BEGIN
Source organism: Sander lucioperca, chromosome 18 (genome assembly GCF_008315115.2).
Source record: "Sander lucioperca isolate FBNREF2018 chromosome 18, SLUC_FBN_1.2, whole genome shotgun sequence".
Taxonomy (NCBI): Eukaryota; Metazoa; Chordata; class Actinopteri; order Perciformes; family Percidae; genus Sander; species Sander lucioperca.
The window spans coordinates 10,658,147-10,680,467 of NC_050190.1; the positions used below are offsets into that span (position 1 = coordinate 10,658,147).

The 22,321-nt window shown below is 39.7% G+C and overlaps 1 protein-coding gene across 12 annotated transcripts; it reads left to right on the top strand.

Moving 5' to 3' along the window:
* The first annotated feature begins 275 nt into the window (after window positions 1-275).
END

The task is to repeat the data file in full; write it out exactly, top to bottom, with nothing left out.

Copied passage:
Source organism: Sander lucioperca, chromosome 18 (genome assembly GCF_008315115.2).
Source record: "Sander lucioperca isolate FBNREF2018 chromosome 18, SLUC_FBN_1.2, whole genome shotgun sequence".
Taxonomy (NCBI): Eukaryota; Metazoa; Chordata; class Actinopteri; order Perciformes; family Percidae; genus Sander; species Sander lucioperca.
The window spans coordinates 10,658,147-10,680,467 of NC_050190.1; the positions used below are offsets into that span (position 1 = coordinate 10,658,147).

The 22,321-nt window shown below is 39.7% G+C and overlaps 1 protein-coding gene across 12 annotated transcripts; it reads left to right on the top strand.

Moving 5' to 3' along the window:
* The first annotated feature begins 275 nt into the window (after window positions 1-275).